It's Lou Reed meets David Byrne with that slight NYC accent and '77 attitude but now on the west coast waiting for a Boba tea on Melrose Ave. before the Lyft arrives.

Kim Gordon is so punk rock, that tired genre probably feels like a poseur in her presence; much like that college journalist did forever ago.

The fact that Kim is 70 makes perfectly zero sense, just like everything else she's done up until now. She doesn't make the rules. Constructs bend to her will. She defies age, description, genre, and expectations. But do be prepared to rock.

Touring now with a troupe of women who have pulled Gordon's new music out of the maw of hip hop and back into the familiar noisy waters of punk, Madi Vogt (drums), Sarah Register (guitar and keys), and Camilla Charlesworth (bass and keys) are the ideal musicians to support Kim's solo work.

On this tour it all 11 tunes from The Collective, sometimes "BYE BYE" is played at the beginning and the end of the show, along with four songs from No Home Record.

But what is her secret to being so cool? She swears she wasn't born with it.

"When I first began playing onstage, I was pretty self-conscious. I was just trying to hold my own with the bass guitar, hoping the strings wouldn't snap, that the audience would have a good experience," Gordon wrote in her first memoir, Girl in the Band.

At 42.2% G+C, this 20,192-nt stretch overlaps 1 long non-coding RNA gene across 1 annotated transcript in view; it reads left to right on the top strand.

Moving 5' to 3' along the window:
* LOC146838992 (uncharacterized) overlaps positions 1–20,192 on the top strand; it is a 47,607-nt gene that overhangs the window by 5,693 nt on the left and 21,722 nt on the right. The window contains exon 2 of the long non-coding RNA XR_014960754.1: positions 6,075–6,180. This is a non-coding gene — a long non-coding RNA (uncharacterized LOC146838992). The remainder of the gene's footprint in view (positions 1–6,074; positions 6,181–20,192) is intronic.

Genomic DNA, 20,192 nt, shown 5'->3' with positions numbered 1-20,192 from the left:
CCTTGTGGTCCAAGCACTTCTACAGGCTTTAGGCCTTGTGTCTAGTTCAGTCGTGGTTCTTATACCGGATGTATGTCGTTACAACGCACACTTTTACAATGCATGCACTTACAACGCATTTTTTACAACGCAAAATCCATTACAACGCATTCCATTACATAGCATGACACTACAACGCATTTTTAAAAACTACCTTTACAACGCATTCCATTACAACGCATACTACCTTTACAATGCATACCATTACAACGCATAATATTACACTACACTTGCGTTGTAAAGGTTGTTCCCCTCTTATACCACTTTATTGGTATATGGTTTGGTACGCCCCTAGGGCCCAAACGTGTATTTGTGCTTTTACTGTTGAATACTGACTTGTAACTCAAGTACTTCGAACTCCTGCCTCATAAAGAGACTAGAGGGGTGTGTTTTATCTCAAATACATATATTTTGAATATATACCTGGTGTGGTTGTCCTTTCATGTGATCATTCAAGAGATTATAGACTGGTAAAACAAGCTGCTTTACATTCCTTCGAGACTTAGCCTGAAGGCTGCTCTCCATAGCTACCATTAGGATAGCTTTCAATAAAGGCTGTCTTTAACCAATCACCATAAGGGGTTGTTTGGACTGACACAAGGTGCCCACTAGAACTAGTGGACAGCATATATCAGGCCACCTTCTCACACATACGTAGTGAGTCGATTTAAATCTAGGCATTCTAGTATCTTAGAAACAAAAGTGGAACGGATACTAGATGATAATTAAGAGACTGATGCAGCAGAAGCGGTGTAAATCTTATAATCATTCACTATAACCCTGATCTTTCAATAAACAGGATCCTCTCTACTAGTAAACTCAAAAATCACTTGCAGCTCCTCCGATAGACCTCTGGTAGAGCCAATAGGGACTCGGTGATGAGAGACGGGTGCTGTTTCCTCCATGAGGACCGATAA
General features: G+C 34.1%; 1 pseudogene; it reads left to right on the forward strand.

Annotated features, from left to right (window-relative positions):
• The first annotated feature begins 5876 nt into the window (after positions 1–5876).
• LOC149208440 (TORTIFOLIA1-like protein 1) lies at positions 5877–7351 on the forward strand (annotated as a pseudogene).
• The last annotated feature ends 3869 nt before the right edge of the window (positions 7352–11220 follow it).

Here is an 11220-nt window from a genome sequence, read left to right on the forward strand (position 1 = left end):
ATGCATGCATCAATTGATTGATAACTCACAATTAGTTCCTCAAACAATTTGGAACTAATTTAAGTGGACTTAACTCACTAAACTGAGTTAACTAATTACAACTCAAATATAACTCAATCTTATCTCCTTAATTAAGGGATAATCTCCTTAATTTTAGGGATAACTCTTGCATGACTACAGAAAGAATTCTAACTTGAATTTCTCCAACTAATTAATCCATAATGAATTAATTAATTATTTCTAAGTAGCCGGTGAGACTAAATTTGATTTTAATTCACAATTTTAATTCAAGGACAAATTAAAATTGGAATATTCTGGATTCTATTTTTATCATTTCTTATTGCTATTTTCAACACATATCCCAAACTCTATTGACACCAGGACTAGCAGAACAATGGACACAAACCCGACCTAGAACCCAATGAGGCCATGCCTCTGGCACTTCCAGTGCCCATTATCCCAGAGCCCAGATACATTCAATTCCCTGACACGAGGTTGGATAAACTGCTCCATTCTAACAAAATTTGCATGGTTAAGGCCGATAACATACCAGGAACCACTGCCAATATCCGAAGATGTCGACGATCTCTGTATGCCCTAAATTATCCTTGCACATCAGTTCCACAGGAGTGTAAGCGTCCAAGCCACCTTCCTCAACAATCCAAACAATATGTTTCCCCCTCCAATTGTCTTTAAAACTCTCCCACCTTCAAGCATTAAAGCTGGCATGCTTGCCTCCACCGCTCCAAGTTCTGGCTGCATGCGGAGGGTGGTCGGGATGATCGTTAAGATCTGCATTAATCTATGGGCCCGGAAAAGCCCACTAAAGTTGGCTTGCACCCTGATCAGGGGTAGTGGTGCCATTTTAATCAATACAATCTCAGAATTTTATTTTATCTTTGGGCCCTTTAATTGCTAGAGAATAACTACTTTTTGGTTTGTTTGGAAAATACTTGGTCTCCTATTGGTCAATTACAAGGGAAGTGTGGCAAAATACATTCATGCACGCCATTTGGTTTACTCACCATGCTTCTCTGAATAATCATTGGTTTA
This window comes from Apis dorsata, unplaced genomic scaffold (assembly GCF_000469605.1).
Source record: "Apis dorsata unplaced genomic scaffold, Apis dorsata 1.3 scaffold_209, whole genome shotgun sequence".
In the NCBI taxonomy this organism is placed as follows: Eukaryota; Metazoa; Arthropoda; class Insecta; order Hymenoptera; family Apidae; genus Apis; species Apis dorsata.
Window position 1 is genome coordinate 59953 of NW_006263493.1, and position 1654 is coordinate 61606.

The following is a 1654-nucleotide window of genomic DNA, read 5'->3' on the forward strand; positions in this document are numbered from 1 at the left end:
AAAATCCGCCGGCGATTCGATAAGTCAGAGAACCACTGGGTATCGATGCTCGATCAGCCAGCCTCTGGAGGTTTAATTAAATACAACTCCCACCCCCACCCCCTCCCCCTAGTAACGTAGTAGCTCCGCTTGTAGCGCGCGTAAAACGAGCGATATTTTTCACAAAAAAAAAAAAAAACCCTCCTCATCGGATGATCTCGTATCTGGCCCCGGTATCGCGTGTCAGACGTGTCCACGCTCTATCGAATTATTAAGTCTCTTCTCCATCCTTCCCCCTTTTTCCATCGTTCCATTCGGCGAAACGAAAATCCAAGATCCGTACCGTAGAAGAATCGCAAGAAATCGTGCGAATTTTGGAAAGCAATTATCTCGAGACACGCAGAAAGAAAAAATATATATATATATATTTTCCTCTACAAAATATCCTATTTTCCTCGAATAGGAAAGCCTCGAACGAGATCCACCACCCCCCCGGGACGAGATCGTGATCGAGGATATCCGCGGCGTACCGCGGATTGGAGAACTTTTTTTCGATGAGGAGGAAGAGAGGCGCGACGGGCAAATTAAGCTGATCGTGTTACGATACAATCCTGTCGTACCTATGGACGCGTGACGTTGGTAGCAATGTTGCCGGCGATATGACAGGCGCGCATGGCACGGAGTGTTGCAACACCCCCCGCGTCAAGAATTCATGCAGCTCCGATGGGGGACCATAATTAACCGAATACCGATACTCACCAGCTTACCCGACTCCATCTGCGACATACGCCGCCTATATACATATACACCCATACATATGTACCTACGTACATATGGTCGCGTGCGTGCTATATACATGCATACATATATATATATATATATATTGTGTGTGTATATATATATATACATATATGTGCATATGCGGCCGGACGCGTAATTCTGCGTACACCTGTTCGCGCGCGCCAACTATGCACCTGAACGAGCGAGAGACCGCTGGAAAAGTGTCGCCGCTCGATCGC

"I wasn't conscious of being a woman, and over the years I can honestly say I almost never think of 'girliness' unless I'm wearing high heels, and then I'm more likely to feel like a transvestite. When I'm at my most focused onstage, I feel a sense of space with edges around it, a glow of self-confident, joyful sexiness. It feels bodiless, too, all weightless grace with no effort required," she explained.

Fans around the world will be able to experience the magic this spring and summer as Kim and her band are touring a few more days this month in California. Then she's taking April and May off before heading back on the road in June for stops in the midwest, Toronto and the east coast. In late June they cross the pond for a variety of festivals and end the fun in late July in Japan.

Tickets available on Kim's website.

Kim Gordon β€” 2024 Tour Dates
March 29 – Ventura, CA – Music Hall
March 30 – San Francisco, CA – Fillmore
June 7 – Minneapolis, MN – Fine Line
June 8 – Chicago, IL – Beyond the Gate @ Bohemian National Cemetery
June 9 – Detroit, MI – El Club
June 10 – Toronto, ON – Axis Club
June 12 – Hudson, NY – Basilica Hudson
June 14 – Philadelphia, PA – Union Transfer
June 15 – Pittsburgh, PA – Mr. Smalls Theatre
June 17 – Louisville, KY – Headliners Music Hall
June 18 – Asheville, NC – The Grey Eagle
June 19 – Atlanta, GA – Terminal West
June 21 – Carrboro, NC – Cat’s Cradle
June 22 – Vienna, VA – Out and About Festival
June 25 – London, UK – Koko
June 26 – Birmingham, UK – O2 Institute2 Birmingham
June 28 – Graz, AZ – Elevate Festival
July 1 – Munich, DE – Muffatwerk
July 2 – Prague, CZ – Meet Factory
July 3 – Gdynia, PL – Open’er Festival
July 5 – Roskilde, DK – Roskilde Festival
July 28 – Naeba, JP – Fuji Rock Festival

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Last updated: 23 Apr 2024, 08:50 Etc/UTC